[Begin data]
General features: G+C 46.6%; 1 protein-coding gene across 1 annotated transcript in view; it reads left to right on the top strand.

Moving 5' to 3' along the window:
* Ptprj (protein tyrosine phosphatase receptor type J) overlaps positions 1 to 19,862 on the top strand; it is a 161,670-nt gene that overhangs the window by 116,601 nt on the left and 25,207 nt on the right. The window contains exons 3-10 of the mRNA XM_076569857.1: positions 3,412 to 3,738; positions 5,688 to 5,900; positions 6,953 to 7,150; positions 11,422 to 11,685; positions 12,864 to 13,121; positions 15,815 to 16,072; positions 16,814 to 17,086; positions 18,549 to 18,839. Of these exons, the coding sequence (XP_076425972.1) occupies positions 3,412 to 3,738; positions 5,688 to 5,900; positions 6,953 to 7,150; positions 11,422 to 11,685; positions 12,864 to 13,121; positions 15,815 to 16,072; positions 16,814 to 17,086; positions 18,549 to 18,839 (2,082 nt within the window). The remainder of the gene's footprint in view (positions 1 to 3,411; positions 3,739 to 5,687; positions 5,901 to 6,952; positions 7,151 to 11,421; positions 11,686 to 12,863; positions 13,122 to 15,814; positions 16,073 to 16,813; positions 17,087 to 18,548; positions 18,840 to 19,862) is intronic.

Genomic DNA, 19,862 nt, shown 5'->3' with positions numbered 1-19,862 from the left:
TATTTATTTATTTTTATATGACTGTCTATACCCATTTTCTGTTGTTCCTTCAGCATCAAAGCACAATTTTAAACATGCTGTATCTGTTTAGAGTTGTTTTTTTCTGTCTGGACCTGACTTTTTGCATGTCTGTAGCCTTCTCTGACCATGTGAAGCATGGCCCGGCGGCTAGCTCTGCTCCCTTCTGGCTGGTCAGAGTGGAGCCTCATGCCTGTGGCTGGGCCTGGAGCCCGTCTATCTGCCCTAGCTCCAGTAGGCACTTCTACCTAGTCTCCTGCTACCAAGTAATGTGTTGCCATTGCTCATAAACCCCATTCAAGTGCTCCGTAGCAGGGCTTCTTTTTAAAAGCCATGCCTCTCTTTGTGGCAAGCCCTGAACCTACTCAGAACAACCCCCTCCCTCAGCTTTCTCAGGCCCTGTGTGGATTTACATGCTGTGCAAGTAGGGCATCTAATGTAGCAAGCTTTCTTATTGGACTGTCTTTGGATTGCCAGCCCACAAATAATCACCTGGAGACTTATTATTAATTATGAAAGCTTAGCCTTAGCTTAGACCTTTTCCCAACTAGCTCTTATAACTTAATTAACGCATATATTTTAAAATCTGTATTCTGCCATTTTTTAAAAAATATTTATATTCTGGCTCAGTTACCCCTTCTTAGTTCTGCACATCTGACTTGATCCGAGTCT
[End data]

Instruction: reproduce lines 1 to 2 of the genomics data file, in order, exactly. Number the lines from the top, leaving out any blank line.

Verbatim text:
General features: G+C 46.6%; 1 protein-coding gene across 1 annotated transcript in view; it reads left to right on the top strand.

Moving 5' to 3' along the window: